It’s only been 12 months since Alvaro Morata landed in west London, after Chelsea had agreed a £60 million club record fee with Real Madrid for his services.
After a wonderful first few months it certainly appeared to be money well spent by the Blues’ hierarchy, and those supporters that were worried by Diego Costa’s departure soon calmed down when they saw what Morata brought to the table.
Tall, athletic, not frightened of the physical aspects of the game and with an eye for goal… the Spaniard was a modern version of a traditional centre-forward.
There wasn’t a weakness in his game at that point, which makes the way in which he tailed off so dramatically even harder to understand.
Plenty of players suffer crises of confidence at various points in their careers, but relatively few take a real nose dive so quickly.
Injury and suspension are mitigating factors, but the fact remains, Morata just wasn’t at the races for pretty much the whole of the second half of the season.
Being talked up as likely to be one of the stand out players at the 2018 World Cup in Russia, the striker was so far off of the pace that he didn’t even make Julen Lopetegui’s final 23-man squad.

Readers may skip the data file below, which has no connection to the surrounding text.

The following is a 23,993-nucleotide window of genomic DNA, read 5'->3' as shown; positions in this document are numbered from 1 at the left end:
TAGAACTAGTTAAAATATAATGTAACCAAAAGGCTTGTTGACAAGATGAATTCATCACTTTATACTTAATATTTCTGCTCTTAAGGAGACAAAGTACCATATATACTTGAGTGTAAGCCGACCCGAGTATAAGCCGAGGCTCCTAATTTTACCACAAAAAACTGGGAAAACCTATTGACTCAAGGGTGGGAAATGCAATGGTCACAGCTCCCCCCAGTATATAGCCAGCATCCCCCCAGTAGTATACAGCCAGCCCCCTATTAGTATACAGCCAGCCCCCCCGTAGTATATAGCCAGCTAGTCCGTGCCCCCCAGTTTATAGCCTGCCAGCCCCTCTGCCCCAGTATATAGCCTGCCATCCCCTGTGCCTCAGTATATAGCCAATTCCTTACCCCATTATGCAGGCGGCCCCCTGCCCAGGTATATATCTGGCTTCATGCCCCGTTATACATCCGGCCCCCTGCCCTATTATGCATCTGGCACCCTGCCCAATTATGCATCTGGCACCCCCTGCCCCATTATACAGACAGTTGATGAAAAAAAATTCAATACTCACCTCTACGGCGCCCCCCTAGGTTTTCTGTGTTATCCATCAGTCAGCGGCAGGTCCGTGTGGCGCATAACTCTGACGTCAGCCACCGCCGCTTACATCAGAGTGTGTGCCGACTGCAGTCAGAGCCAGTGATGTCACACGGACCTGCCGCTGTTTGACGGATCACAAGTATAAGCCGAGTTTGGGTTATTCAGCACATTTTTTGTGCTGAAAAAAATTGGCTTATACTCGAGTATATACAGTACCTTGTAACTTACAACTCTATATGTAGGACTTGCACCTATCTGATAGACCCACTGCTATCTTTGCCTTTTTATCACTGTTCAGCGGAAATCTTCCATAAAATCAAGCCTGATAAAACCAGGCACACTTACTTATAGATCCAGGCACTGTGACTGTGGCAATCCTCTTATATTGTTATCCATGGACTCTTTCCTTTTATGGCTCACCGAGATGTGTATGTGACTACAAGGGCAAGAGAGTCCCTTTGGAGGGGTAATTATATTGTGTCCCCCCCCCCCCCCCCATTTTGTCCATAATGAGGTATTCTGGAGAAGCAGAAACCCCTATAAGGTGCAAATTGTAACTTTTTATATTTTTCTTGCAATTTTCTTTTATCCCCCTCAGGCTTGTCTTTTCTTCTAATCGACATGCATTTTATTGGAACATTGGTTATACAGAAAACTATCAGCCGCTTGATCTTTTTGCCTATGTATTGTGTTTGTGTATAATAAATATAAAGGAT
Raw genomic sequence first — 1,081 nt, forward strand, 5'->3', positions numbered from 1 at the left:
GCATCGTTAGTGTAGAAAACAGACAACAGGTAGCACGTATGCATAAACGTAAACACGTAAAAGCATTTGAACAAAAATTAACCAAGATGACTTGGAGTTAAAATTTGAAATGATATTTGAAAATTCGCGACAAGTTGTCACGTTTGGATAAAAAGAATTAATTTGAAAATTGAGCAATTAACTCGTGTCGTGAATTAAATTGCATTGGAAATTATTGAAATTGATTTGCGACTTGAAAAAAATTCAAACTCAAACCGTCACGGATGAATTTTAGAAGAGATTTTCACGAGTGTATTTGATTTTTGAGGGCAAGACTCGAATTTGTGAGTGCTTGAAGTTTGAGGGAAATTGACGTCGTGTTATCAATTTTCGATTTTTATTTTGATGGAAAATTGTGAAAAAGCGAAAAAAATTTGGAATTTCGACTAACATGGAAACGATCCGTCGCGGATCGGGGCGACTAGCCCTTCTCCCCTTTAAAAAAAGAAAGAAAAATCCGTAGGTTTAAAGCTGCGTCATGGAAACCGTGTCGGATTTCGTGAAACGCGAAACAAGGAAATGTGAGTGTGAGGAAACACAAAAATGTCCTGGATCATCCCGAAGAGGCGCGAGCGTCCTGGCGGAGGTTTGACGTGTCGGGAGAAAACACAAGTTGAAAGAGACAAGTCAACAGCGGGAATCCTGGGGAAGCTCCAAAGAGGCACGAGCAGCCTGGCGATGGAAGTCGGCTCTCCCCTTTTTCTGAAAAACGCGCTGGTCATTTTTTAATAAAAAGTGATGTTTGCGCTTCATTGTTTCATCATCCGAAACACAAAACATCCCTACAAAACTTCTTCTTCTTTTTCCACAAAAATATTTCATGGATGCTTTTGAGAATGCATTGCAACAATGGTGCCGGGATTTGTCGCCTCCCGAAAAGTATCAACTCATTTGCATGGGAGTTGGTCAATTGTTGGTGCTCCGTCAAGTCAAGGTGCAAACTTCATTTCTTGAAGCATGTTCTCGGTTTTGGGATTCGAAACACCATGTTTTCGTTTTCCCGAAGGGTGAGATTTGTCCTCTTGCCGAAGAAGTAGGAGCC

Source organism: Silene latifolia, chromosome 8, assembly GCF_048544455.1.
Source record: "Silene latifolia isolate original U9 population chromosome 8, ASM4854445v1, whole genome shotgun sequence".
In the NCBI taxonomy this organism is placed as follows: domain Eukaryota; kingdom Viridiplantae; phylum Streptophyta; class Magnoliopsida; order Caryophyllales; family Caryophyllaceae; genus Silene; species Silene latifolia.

The bitterest pill for him to swallow was that the man who he replaced at Chelsea, Costa, took his seat and thrived for much of the time Spain were in the tournament.
Now back in pre-season training with the Blues, Morata is amongst a host of players that need to prove themselves all over again with new coach Maurizio Sarri in situ.
With rumours continuing to swirl that the coach wants to bring Gonzalo Higuain to London, one has to wonder if the Spaniard’s days are already numbered.
Should the Argentinian make the move to the English capital, however, it does open up some space at Juventus.
It’s a club that Morata knows well having played there before Real Madrid decided to take him back to the Santiago Bernabeu.
With only the Europa League to play for at Chelsea, the carrot of another Champions League tournament is likely to prove too hard to resist.
It will also afford the striker the opportunity to link up with his Los Blancos colleague, Cristiano Ronaldo.
Of course, a lot needs to happen in order for that particular set of dominoes to start falling, but it has to be a consideration.
Simply put, if he stays in England and doesn’t re-discover his golden touch, he’ll be an outcast, and for a player that is still only 25 years of age, that’s criminal and can’t be allowed to happen.
When on his game, his numbers are as good as his contemporaries, and he deserves the chance to resurrect his career.
Whether Chelsea decide to play hard ball or not – given the expected departures of Thibaut Courtois and Eden Hazard – we’ll just have to wait and see.
But they’ll need to be mindful of keeping hold of an unhappy player.
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